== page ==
Jeff Gordon, the charismatic four-time NASCAR champion who became the face of the sport as it exploded in popularity a generation ago, said Thursday that he will retire as a full-time driver after the 2015 season.
Gordon did not officially call his decision a “retirement” because there is “always the possibility I’ll compete in selected events, although I currently have no plans to do that.” He has spent his entire 23-year career in the No. 24 car with Hendrick Motorsports; he delivered the news to his team at its shop in Charlotte, North Carolina.
“As a race car driver, much of what I’ve done throughout my life has been based on following my instincts and trying to make good decisions,” Gordon said. “I thought long and hard about my future this past year and during the offseason, and I’ve decided 2015 will be the last time I compete for a championship.”
The 43-year-old Gordon is coming off one of his best seasons in years, one that ended a single point short of another shot at a title. He won four times in 2014.
Gordon suffered serious issues years ago in his back, specifically his lower spine, and needed anti-inflammatory medication and workouts with a trainer to return to full strength. He drove in pain during a winless 2008 season and briefly contemplated retirement. He did not cite health issues in Thursday’s announcement.
He was a new breed of driver when he broke into NASCAR’s top series, arriving with a sprint car pedigree and talent that made him an immediate contender. Gordon was a clean-cut kid who raised NASCAR’s corporate image beyond its moonshine roots, making it a legitimate power on Madison Avenue as tens of thousands of new fans flocked to automobile racing in the late 1990s and 2000s.
Gordon became such a household name that he even hosted “Saturday Night Live” and was name-dropped in a Nelly song. He did it all while dominating as the “Rainbow Warrior” and teaming with crew chief Ray Evernham to collect checkered flags at a record pace.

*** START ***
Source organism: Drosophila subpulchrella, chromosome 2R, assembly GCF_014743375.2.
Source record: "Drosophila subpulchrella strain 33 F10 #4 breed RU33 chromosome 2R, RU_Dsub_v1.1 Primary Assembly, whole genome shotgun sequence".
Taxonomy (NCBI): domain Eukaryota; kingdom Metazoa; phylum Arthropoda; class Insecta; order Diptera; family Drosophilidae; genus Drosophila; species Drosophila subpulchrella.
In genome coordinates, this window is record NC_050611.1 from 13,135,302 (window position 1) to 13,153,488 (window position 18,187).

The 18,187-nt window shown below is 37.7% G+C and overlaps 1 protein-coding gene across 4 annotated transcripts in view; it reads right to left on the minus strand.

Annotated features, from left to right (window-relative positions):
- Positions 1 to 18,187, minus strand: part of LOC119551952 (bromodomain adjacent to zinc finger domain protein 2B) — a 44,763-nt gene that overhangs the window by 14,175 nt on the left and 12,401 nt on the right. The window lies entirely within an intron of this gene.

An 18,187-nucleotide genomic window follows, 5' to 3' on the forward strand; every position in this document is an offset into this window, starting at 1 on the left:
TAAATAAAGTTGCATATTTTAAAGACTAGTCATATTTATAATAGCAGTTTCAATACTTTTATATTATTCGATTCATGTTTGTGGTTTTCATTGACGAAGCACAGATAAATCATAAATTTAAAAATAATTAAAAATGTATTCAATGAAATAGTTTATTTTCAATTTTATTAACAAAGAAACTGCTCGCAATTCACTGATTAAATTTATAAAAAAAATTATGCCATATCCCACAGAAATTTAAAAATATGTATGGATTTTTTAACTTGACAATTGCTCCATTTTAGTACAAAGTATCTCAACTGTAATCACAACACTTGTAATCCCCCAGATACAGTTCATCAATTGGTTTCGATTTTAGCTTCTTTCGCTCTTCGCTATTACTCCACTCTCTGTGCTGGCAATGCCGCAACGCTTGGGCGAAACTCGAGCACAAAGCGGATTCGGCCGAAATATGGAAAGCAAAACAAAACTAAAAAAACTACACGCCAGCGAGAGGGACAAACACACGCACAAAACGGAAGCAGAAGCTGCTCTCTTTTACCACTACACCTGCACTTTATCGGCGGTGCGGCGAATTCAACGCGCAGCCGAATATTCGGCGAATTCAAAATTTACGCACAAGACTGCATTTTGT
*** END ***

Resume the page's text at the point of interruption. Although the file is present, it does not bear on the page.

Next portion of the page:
Gordon debuted in the final race of the 1992 season at Atlanta and heads into this season with 92 career Sprint Cup wins and championships in 1995, 1997, 1998 and 2001. Gordon is third in career victories, trailing only Hall of Fame drivers Richard Petty (200) and David Pearson (105). He has three Daytona 500 victories and a record five Brickyard 400 wins, including last year’s race.
“There’s simply no way to quantify Jeff’s impact,” team owner Rick Hendrick said. “He’s one of the biggest sports stars of a generation, and his contributions to the success and growth of NASCAR are unsurpassed. There’s been no better ambassador for stock car racing and no greater representation of what a champion should be.”
Hendrick, who also fields cars for Dale Earnhardt Jr., Jimmie Johnson and Kasey Kahne, did not name a replacement for 2016. Hendrick developmental driver and reigning Xfinity Series champion Chase Elliot could be in the mix to take over in the No. 24 Chevrolet.
“I’ll explore opportunities for the next phase of my career, but my primary focus now and throughout 2015 will be my performance in the No. 24 Chevrolet,” he said. “I’m going to pour everything I have into this season and look forward to the challenge of competing for one last championship.”
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